Horror in Games – Part 1

Horror in games is not a simple concept. Sure, there’s jump scares, but anyone that can produce a loud noise and have something suddenly appear on screen is able to create a jump scare. Games have an advantage over other media in that they can immerse you in a world with mechanics that govern how things function, ambience and atmosphere that surround you as part of the setting, and a story that can shape the way you perceive everything you see.

I like things that deeply disturb me, so I’ll do my best to break down what aspects of a game make that happen.

Creating a feeling of horror with game mechanics is probably the easiest way to do it. I’m not saying that it’s a cop out – in fact, it’s just as necessary as every other element. The Silent Hill series (particularly the first four entries) and Five Nights at Freddy’s series (I’m only familiar with the first two entries, and only the first one properly expresses horror).

Silent Hill uses a couple of mechanical elements to pass the horror along to the player. First, intentional or not, the combat is generally a complete mess. Killing enemies is difficult (due to poor controls) but the game tends to provide enough resources that death (and the frustration of reloading) isn’t a common occurrence. There’s a delicate balance to be maintained (even if the combat was tight and enjoyable, the balance I’m about to talk about would be needed); if enemies are too easy to kill, the tension that creates a feeling of horror would be lost, and if they’re too hard to kill, the game drifts into irritating instead of horrifying.

There’s a variety of ways that the combat could be tightened up and the horror passed on to a separate aspect of the mechanics. The easiest one is the second thing that Silent Hill does – resource management. Keeping an adequate supply of ammo on hand to avoid close up combat and enough healing items to heal up if close combat happens is a tension inducing activity. Not frustration inducing, mind you, just tension inducing. Sure, combat could be made smoother, and enemies could just be unbeatable (but still stun-able so you have a chance to get away), but with the two key ingredients (difficult but mostly fair combat and resource near-starvation) Silent Hill does a clean job of maintaining horror through mechanics.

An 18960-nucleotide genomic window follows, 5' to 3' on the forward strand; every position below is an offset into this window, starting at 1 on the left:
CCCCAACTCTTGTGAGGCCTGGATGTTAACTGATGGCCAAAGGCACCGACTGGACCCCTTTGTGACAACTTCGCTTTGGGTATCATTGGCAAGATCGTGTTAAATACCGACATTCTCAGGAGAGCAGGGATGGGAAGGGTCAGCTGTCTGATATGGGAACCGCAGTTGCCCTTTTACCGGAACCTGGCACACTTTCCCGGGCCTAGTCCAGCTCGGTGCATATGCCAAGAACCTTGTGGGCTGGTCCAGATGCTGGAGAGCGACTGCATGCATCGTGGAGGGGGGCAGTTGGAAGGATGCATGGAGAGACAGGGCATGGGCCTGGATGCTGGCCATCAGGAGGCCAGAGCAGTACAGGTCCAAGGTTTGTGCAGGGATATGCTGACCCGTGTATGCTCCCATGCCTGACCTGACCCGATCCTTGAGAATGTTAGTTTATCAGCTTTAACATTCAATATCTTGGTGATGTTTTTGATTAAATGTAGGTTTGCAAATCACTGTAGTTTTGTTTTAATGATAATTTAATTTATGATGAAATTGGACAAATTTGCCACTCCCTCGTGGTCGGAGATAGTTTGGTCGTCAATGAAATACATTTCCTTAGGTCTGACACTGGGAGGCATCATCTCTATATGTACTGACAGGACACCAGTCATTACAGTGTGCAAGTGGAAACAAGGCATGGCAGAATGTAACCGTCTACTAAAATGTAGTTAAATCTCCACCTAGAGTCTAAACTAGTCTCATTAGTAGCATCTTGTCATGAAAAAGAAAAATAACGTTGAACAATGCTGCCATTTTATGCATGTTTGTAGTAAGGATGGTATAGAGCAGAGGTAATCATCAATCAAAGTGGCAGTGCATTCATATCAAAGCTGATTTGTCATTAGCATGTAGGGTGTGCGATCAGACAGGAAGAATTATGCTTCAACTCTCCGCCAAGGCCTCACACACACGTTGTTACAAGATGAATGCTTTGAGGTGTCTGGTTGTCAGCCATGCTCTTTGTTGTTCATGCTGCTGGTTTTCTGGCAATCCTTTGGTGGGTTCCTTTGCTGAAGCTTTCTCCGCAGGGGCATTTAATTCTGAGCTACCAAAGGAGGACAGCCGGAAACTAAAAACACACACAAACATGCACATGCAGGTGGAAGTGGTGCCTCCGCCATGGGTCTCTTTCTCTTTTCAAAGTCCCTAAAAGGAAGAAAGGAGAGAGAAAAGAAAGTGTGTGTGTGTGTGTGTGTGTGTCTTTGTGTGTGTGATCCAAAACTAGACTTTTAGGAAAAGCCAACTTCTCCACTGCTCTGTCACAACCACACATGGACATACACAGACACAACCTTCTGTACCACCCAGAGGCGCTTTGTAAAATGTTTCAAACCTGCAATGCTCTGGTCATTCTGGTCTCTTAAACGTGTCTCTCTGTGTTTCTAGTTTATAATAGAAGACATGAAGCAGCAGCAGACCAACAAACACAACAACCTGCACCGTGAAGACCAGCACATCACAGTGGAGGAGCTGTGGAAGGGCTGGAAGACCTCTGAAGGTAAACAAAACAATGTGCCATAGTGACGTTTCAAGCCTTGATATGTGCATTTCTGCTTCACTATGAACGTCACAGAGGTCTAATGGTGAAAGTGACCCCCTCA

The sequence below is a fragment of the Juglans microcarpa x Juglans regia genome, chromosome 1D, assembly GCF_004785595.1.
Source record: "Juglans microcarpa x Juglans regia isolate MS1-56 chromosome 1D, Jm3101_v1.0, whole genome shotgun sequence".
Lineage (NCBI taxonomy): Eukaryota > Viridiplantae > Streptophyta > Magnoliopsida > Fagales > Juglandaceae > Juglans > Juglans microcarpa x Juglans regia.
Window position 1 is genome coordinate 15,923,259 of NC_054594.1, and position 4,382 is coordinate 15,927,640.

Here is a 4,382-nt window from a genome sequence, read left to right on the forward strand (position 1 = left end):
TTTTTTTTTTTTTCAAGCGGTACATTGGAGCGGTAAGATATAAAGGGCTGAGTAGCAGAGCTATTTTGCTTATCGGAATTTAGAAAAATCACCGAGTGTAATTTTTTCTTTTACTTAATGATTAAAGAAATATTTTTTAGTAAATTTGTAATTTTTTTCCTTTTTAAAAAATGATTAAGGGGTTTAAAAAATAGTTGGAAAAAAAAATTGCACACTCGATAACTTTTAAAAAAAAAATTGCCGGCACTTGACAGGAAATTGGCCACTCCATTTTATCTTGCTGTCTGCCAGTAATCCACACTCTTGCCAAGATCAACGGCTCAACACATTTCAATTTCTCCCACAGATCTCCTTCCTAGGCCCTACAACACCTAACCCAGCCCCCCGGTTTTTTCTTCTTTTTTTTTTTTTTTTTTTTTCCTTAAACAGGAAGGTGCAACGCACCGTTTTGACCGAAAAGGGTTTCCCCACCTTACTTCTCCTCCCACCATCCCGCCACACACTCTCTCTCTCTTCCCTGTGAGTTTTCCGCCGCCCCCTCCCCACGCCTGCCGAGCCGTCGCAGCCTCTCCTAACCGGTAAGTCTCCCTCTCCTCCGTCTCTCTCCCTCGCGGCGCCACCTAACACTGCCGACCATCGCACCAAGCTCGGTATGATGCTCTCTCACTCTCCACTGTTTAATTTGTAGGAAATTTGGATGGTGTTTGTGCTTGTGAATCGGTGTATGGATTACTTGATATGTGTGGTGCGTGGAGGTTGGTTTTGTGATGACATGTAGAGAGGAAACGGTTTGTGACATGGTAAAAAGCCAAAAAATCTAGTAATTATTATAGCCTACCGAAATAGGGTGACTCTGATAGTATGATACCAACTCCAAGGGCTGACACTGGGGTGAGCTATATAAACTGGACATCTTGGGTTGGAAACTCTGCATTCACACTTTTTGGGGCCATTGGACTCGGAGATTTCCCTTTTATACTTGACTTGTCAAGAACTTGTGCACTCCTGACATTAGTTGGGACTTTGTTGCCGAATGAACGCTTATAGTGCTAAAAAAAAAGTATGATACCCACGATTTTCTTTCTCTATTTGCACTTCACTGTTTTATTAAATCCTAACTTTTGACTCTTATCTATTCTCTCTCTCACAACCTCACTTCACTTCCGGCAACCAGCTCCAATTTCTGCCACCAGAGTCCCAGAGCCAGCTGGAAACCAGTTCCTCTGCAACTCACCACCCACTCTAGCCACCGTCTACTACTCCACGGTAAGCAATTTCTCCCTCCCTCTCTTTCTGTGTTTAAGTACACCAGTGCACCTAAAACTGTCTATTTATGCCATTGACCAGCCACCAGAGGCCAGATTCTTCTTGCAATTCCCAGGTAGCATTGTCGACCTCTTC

Five Nights uses a different mechanical tactic – plate spinning. You have to monitor and upkeep several different concerns (lights, energy management, and door closure), all the while knowing what happens if you fail. Unlike the tension produced by combat in Silent Hill (where it infrequently results in death), the plate spinning more often leads to failure. Even though the failure is a known quantity (a jump scare – which isn’t quite as scary since you know it’s coming, but is scary as a threat that you a trying to avoid), the tension of trying to hold it off aids in that feeling of horror.

One final option is features that directly mess with the player. Eternal Darkness is pretty much the master of this, but there are features in other games (visual distortions from Amnesia and Eternal Darkness-esque lies in the Batman Arkham series) that do just as well. These aren’t just about mechanics that make things tense, they’re about directly lying to the player. This ties in with the sense of unease that other mechanics and visuals help establish. The game itself becomes an unreliable narrator, and it becomes impossible to feel safe anywhere (though, if done well, feelings of frustration will not be an issue).

Okay, so it’s not that hard to create mechanical horror. Really, the mechanical horror only translates from tension into horror given the correct window dressing. So, what sort of window dressing is needed to turn things into a horror game? You know what, I’ll talk about that next week.

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